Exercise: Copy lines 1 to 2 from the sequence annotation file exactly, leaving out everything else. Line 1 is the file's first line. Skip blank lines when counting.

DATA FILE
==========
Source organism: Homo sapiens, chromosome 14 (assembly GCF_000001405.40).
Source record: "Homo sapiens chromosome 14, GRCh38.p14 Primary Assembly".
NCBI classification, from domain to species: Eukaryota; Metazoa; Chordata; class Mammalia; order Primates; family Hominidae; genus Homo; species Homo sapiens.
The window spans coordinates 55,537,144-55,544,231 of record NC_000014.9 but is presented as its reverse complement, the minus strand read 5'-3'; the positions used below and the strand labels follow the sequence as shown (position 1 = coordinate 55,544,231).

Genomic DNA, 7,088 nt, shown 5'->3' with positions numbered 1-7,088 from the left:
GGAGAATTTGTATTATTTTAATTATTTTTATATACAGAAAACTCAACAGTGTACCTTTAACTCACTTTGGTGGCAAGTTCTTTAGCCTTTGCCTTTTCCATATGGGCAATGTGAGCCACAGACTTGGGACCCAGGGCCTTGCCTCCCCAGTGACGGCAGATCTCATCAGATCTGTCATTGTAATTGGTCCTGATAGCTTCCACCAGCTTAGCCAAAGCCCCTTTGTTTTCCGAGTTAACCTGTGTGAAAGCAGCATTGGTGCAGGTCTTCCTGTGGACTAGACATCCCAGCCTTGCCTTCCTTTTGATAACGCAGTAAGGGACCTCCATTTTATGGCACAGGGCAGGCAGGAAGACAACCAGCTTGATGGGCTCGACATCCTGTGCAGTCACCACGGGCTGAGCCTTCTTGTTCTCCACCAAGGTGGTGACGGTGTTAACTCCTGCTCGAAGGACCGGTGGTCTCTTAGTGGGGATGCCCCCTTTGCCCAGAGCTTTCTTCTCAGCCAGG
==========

Source organism: Homo sapiens, chromosome 14 (assembly GCF_000001405.40).
Source record: "Homo sapiens chromosome 14, GRCh38.p14 Primary Assembly".